I hear stonebreakers in my mind,
their hammers pounding,
Dead children do not give us dreams,
they give us nightmares.
After 20,000 – 25,000 days
I am sitting in a pub in Dublin
when the Squeaker walks in, grins enormously,
then seats himself beside me.
I’d buy you a pint, says I,
if I had the money. Feck that, says he,
ye won’t be leaving here sober!
And of new light then was a crack,
with the young men struggling at the door,
the old men holding it back.
After Chamberlain’s Munich fiasco
(J’aime Berlin hissed the colluding French)
young Jimmy upped stakes, headed for the UK
where the idiot joined the RAF,
explaining, in his irritating, slow and reasonable way,
that Ireland didn’t possess an air force,
and should Britain fall we’d be next.
Nobody at the time believed him.
Ah, the lemons of Lebanon,
the drowned bodies of Cyprus:
where are the jewels that were his eyes?
With friends, I joined the army in 1914
at the behest of Sir John Redmond,
who told us the defence of Belgium
would lead to the freedom of Ireland.
I remember the boat to Boulogne
with sick all over the decks,
and the sergeant-major laughing,
handing around pints.
The shells came falling over the Front,
puffed and puling, rising up in layers,
and in that early and insane six months, a year,
all loyal soldiers were promised exemption, a redemption,
with death the only answer to our thoughts and prayers.
Fuck the British Army, thought the Irish lads,
(employing the language of the time),
What the hell have we got ourselves into?
My younger brother was shot in 1916
in Dublin, while I was still in France,
and on July 1st came the Somme
and so I heaved myself up and walked over,
with 70-80 lbs. of ridiculous equipment
and I thought, now, now, ye fuckin Huns,
just finish me off. They finished off 20,000 of us
on that first day alone, but they missed me.
I’ll never, I think, forgive them for that, because I had to
go back to Dublin and face my parents,
absorb the cold looks of school and childhood friends
in my stained and dusty khaki uniform,
the uniform of the alien, the enemy of Ireland.
The war ended.
They all end and then the next one begins.
I found myself doing bits for Ireland
under a man called Michael Collins.
To hell, so, with little Belgium.
The Depression next came down upon us
unfolding like a load of smothering blankets,
made worse by an incompetent government.
I had a job by then with the gas company
who were paying me less and less,
when I met young Eileen O’Connor,
and she put the lift back into my walk
and the original twinkle back in my eye.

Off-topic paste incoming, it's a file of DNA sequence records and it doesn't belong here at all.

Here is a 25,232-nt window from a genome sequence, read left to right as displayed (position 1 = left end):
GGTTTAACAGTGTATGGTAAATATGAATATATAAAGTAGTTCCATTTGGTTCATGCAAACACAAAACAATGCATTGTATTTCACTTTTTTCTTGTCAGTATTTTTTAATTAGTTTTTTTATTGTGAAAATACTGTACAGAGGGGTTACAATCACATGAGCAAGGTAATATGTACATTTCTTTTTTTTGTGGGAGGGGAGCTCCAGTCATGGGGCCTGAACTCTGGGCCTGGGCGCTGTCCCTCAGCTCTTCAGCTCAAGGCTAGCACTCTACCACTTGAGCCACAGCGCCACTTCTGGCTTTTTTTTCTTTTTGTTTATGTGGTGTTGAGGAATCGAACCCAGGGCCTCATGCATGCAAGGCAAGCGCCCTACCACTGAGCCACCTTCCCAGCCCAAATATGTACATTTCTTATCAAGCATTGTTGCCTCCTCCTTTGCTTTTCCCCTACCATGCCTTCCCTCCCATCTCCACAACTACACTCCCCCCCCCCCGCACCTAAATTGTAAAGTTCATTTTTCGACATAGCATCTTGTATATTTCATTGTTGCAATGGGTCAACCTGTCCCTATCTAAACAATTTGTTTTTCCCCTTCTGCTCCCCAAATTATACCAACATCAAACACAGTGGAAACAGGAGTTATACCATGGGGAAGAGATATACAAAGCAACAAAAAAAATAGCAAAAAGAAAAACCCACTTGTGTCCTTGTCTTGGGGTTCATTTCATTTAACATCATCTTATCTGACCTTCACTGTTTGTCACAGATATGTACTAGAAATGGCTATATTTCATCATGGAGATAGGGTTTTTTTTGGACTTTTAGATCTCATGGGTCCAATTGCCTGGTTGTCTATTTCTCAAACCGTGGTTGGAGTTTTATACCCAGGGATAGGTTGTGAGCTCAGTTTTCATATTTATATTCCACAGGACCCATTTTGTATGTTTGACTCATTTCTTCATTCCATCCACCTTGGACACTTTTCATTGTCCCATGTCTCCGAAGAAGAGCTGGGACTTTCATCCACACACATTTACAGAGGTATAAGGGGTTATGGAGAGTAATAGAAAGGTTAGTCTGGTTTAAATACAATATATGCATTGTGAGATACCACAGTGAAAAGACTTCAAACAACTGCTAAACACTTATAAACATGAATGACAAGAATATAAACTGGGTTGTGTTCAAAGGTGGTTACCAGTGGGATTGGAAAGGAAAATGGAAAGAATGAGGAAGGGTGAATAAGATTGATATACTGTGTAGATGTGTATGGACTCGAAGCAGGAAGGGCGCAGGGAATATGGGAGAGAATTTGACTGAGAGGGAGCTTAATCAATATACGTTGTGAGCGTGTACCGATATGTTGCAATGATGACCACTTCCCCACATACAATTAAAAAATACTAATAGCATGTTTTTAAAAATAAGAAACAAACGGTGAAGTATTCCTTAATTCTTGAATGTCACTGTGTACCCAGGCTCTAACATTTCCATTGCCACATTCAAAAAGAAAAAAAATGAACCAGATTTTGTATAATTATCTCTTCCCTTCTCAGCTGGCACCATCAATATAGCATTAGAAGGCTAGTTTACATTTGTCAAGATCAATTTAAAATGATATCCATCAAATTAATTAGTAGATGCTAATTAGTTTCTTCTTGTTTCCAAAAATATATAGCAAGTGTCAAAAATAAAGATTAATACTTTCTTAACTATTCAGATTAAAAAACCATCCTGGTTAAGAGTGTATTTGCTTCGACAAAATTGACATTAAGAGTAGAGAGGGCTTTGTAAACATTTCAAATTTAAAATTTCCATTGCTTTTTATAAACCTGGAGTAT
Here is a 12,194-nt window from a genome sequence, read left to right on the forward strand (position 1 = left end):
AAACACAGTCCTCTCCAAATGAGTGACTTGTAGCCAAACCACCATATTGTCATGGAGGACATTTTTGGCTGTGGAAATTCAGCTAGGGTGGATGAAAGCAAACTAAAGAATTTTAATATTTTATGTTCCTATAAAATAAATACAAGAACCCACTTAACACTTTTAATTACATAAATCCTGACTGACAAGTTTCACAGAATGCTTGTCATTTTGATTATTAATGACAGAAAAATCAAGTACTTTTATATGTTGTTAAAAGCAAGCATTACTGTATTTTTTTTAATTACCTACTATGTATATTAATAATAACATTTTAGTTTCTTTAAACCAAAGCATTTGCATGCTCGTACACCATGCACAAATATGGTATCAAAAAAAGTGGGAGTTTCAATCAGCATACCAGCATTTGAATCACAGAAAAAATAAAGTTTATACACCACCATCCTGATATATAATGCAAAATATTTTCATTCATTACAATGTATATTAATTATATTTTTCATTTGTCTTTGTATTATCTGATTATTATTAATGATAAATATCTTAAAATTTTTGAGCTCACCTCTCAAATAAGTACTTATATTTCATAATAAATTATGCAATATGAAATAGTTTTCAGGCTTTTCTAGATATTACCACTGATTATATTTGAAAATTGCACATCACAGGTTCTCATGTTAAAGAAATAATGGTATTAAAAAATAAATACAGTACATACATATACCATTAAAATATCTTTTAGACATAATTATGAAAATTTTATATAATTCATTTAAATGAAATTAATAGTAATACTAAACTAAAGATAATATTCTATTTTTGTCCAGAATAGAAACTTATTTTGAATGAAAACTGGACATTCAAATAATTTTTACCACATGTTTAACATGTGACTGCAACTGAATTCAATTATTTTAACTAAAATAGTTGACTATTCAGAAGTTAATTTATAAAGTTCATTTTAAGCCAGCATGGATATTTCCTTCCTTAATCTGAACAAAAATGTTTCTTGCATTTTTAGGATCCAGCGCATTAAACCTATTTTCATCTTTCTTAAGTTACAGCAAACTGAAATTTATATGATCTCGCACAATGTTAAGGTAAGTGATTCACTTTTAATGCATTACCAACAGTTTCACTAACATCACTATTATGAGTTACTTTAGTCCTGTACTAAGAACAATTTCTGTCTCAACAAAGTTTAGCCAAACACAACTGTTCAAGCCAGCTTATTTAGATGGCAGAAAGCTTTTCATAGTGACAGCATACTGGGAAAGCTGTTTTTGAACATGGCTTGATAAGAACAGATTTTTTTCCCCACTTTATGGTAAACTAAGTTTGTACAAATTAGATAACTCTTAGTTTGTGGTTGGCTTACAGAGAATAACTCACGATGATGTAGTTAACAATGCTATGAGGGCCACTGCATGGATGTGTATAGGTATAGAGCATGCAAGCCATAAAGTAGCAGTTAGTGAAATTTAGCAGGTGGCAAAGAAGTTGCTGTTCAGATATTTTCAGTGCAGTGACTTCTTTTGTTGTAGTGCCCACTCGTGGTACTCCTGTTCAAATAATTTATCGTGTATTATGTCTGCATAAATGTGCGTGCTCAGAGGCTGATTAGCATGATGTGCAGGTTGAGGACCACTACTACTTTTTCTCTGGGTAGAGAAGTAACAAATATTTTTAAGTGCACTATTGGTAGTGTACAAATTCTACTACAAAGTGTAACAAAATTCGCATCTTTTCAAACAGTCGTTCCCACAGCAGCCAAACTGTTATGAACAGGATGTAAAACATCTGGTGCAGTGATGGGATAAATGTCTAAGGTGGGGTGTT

Ah, it was grand and glorious!
I’d never been the same since the goddam feckin war
but now I was coming back to life.
Young Jimmy shot down three German bombers
and so they gave him one of the medals
they occasionally sling over to the Irish: NINA was
one of the signs of the times – No Irish Need Apply -
all over jobs and rooming houses, but not the RAF.
In time Jimmy got quite good, causing havoc among the enemy,
and so he got the real medals and a promotion.
He also found a shy but lovely English girlfriend.
My Daddy was doing poorly, and since I was the eldest,
I was told to ake care of Aunt Gertrude, his elder sister.
Gertude had been a political disaster since 1893,
joining Hyde’s Gaelic League and then Sinn Fein,
so now I was faced with a bing- bang –bong
of threat and apparition, then the rapid
appearance of private and public disaster.
Even in Dublin, this was simply not on.
Not just then, but even today.
I thought of strangling her in her bed,
but she died before plans were complete.
Still, I could tell you stories …
She was a friend of Maud Gonne,
and of that interesting feminist vegetarian bloke,
who got shot by Bowen-Coulter in 1916,
later adjuged insane
(the shooter not the shootee)
and she was an outspoken bosom companion
of all the peculiar people of the period,
but I perceive I lack the time,
and I know I lack the money:
since I am lately bereft of wife and family,
even any form of human sympathy,
I shall regress to the underground tunnels
of aggressive feral youth.
A happy man has no past, I think,
an unhappy man has nothing else.
Hello, Johnny, how are you?
Ten dollars now
or I’ll smash your face.
The tens move up into hundreds,
thousands even. It’s really quite simple.
Eileen and the kids had died in a fire:
only Jimmy, the eldest, survived.
All history grows silent, literature dumb, science crippled,
all thought and speculation comes to a standstill.
You live on, so you do,
nobody knows where the years go.
On a silent autumn day,
high above the Channel and the fields of Kent,
a random single round hits home,
and from the heights comes a plume of smoke
and the sudden rush of a falling plane,
no parachute, only a descending spiral,
homing, inevitably, towards the sea,
and then comes a great splash
and a sudden white plume of waves.
O Jimmy, Jimmy, Jimmy.